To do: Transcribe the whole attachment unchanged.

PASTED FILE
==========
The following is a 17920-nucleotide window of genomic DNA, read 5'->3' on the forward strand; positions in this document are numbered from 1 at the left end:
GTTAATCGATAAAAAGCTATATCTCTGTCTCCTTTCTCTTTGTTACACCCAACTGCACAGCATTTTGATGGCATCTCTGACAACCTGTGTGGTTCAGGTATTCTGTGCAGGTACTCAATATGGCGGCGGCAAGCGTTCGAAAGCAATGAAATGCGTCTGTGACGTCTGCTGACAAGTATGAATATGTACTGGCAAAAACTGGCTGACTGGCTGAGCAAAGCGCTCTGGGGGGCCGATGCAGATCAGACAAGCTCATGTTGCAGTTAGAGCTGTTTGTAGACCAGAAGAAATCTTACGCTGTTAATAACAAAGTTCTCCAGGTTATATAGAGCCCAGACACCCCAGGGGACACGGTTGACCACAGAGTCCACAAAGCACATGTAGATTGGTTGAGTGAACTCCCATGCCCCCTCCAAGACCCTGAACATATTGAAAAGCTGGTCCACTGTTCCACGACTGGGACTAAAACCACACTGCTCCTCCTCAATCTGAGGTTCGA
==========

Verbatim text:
The following is a 17920-nucleotide window of genomic DNA, read 5'->3' on the forward strand; positions in this document are numbered from 1 at the left end:
GTTAATCGATAAAAAGCTATATCTCTGTCTCCTTTCTCTTTGTTACACCCAACTGCACAGCATTTTGATGGCATCTCTGACAACCTGTGTGGTTCAGGTATTCTGTGCAGGTACTCAATATGGCGGCGGCAAGCGTTCGAAAGCAATGAAATGCGTCTGTGACGTCTGCTGACAAGTATGAATATGTACTGGCAAAAACTGGCTGACTGGCTGAGCAAAGCGCTCTGGGGGGCCGATGCAGATCAGACAAGCTCATGTTGCAGTTAGAGCTGTTTGTAGACCAGAAGAAATCTTACGCTGTTAATAACAAAGTTCTCCAGGTTATATAGAGCCCAGACACCCCAGGGGACACGGTTGACCACAGAGTCCACAAAGCACATGTAGATTGGTTGAGTGAACTCCCATGCCCCCTCCAAGACCCTGAACATATTGAAAAGCTGGTCCACTGTTCCACGACTGGGACTAAAACCACACTGCTCCTCCTCAATCTGAGGTTCGA